In this paper, we have investigated the association between women’s educational attainment and the propensity to have the first and the second child across six European countries. To date, only a few studies have explored the educational gradient in second birth from a broad comparative perspective. Our results suggest that the impact of educational levels on fertility behaviours has not diminished over time, or it has even increased. Higher educated women postpone first childbirth or remain childless in order to achieve higher positions in the labour market. Overall, it seems that the conflict between career and family is more strongly felt among graduate women. This result, which confirms H1, is in line with both the New Home Economics (NHE) perspective and the Second Demographic Transition (SDT).

Regarding the influence of education on the transition to the second child among mothers, we found a more complex picture suggesting a variance between Western and Eastern European countries, and among cohorts. In the selected Western European countries, such as France, Germany and Italy, we found a positive educational gradient in the propensity to have a second child. One possible explanation for this result recalls the idea of Incomplete Revolution (Esping-Andersen 2009). The literature widely shows that in Western countries, both the decline and the turn-around in the level of fertility are driven by the same social group, i.e. higher-educated couples (Esping-Andersen 2009; Esping-Andersen and Billari 2015). In fact, younger women are better able to balance work and family and are more likely to live in couples characterised by more egalitarian norms, sharing domestic chores and childcare tasks with the partner. By providing women with a greater potential to reconcile work and family, more equalitarian couples may sustain fertility levels. This underlines the role of the partner. If his contribution to domestic chores and childcare is relevant, then the potential number of children may increase and this is particularly evident among homogamous couples (Nitsche et al. 2018).

The higher propensity for second childbirth among more educated women in the younger cohorts in Western countries is compatible with the fact that these countries are moving towards a more gender equal system where couples are dual-earners and share domestic responsibilities. Nevertheless, other possible explanations have been proposed in the literature. According to Hoem et al. (2001), the higher propensity to have another child among more educated women in Western Europe can be explained by their better position in the labour market: it may be easier for graduate women to combine work and parenthood since they have more protective employment contracts. Kravdal (2001) suggests that there is a movement towards more “child-friendly” preferences led by “cultural elites”, for which more educated individuals have started to appreciate the emotional returns on parenthood more strongly.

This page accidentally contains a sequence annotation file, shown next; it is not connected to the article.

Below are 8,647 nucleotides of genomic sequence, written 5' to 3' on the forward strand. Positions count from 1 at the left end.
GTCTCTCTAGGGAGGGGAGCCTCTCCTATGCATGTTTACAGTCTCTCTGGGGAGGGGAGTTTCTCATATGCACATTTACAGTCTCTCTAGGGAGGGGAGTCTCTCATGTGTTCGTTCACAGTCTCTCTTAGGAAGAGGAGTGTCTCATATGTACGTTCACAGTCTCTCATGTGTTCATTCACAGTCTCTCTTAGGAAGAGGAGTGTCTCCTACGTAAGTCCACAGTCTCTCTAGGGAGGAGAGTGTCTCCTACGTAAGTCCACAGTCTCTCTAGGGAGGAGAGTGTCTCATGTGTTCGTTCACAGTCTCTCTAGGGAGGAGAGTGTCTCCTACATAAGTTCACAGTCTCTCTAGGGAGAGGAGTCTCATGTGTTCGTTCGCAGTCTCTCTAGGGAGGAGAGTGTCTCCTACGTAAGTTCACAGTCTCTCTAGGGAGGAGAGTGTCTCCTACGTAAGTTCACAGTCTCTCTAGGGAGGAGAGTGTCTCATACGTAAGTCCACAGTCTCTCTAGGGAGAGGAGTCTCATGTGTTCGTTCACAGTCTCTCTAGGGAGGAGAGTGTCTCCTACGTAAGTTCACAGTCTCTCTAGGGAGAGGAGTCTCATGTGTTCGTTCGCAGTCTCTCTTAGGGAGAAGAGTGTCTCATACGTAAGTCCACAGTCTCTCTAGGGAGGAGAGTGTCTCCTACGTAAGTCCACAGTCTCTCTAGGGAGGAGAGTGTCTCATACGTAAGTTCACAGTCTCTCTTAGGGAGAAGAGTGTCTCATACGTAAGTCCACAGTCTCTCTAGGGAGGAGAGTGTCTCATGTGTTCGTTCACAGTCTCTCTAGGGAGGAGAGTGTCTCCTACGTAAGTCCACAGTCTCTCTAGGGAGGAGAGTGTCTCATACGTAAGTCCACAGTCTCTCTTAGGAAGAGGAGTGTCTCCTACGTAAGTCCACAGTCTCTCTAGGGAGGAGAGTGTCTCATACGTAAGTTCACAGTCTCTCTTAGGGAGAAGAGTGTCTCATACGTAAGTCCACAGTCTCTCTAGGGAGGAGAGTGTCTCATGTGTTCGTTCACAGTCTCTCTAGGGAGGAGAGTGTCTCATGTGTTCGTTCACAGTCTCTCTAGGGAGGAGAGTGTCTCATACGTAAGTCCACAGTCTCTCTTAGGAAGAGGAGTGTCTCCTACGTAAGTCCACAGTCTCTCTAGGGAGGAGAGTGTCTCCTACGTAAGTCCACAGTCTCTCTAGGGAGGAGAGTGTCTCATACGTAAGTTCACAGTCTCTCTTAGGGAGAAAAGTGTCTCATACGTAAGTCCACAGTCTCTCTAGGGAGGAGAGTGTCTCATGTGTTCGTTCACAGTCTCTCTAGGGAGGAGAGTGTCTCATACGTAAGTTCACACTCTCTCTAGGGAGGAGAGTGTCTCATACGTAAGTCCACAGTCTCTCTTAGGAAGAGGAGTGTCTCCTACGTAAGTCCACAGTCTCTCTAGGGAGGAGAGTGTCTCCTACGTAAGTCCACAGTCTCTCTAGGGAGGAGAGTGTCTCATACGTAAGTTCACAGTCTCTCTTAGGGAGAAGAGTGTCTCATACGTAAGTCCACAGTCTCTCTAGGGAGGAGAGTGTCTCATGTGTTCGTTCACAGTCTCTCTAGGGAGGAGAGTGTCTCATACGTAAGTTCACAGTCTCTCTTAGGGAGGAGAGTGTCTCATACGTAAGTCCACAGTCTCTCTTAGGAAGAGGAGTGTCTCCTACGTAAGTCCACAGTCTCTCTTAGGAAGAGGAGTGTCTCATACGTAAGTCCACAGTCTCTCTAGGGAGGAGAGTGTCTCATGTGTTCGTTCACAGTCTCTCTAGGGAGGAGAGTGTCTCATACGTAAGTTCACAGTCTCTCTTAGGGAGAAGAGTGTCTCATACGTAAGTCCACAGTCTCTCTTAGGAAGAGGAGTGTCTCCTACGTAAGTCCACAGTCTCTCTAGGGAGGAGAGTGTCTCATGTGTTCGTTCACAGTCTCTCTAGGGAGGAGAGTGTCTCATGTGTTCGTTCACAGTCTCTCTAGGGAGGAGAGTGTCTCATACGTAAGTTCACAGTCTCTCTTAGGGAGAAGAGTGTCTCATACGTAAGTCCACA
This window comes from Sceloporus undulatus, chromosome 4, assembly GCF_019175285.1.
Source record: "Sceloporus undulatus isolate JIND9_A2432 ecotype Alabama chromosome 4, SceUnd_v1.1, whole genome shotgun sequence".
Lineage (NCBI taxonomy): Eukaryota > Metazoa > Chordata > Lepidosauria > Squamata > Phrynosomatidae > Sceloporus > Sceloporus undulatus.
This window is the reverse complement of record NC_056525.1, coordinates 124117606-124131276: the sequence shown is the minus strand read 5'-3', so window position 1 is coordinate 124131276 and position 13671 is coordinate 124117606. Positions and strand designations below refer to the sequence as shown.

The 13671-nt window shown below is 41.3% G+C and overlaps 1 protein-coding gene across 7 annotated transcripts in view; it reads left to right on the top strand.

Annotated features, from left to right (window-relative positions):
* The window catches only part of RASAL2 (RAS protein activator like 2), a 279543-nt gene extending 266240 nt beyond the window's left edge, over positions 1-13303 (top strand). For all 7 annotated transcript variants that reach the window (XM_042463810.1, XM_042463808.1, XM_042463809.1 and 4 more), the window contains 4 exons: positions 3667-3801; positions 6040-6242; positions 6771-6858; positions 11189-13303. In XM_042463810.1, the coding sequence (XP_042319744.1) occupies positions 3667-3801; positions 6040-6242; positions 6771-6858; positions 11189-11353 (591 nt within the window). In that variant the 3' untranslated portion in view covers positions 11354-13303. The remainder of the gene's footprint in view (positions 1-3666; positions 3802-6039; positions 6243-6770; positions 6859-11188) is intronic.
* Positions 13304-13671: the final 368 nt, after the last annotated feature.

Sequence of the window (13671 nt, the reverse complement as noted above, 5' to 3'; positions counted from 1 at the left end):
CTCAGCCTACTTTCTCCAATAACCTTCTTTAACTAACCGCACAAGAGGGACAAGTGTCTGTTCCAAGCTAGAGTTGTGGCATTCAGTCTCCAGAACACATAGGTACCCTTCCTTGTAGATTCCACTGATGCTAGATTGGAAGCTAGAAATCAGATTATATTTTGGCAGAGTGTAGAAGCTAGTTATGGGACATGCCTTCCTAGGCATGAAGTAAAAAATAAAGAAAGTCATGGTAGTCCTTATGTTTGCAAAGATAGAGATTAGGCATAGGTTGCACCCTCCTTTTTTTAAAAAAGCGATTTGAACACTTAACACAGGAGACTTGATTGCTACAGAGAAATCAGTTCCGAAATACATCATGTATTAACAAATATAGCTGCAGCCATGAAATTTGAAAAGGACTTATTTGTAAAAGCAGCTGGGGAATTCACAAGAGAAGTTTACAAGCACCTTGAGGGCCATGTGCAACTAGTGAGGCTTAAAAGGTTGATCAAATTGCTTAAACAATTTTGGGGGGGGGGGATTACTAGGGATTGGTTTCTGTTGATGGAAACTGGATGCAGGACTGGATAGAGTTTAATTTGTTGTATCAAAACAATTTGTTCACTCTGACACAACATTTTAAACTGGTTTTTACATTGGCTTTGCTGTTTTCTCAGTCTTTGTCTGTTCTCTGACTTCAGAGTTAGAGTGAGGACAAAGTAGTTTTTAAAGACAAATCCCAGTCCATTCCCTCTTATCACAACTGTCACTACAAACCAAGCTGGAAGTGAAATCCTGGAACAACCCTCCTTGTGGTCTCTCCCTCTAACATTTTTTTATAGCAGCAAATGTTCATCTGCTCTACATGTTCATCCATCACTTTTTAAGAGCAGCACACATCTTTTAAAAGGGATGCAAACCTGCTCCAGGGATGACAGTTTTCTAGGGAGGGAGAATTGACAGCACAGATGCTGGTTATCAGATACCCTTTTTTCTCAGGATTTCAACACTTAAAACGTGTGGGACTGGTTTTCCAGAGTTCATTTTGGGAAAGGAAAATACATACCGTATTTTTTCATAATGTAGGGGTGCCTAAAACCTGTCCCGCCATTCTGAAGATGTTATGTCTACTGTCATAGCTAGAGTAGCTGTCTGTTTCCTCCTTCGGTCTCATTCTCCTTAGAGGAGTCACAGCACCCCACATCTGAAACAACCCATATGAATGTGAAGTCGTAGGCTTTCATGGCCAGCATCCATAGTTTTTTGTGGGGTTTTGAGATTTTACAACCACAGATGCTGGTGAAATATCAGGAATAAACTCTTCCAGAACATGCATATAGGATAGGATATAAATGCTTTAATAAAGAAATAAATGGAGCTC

Our results suggest that in some contexts, this positive effect can be linked to a time-squeeze among more educated women who accelerates the transition to the second child. This is the case of Italy where the positive effect of education for the second childbirth can be observed among women who gave their first birth later in their life course and, in particular, after 35 years of age. In this country, where the welfare states and social norms hinder the compatibility between work and family, the positive effect of education is mainly driven by a tempo effect and it does not necessarily translate into a positive effect on the completed fertility rate, making highly educated women not to necessarily have higher fertility than low educated.

Among women in Eastern Europe, we found, on the contrary, a negative association between education and second childbearing. Aside from the difficulty of combining work and domestic responsibilities, which constitutes a major constraint for women, other factors that play a role can be changing values, anomie, or economic uncertainty (Frejka 2008; Perelli-Harris 2008; Billingsley 2011). One plausible explanation for the reverse association can be drawn from the theory of the value of children (Friedman, Hechter and Kanazawa 1994), which suggests that the incentive for parenthood may be stronger among women who perceive that their alternative pathways of self-realisation are less attractive. These women may seek uncertainty reduction through motherhood, which brings stability to the life course. In particular, it may be that a larger family plays a more prominent role in the lives of less educated women who encounter stronger difficulties in the labour market.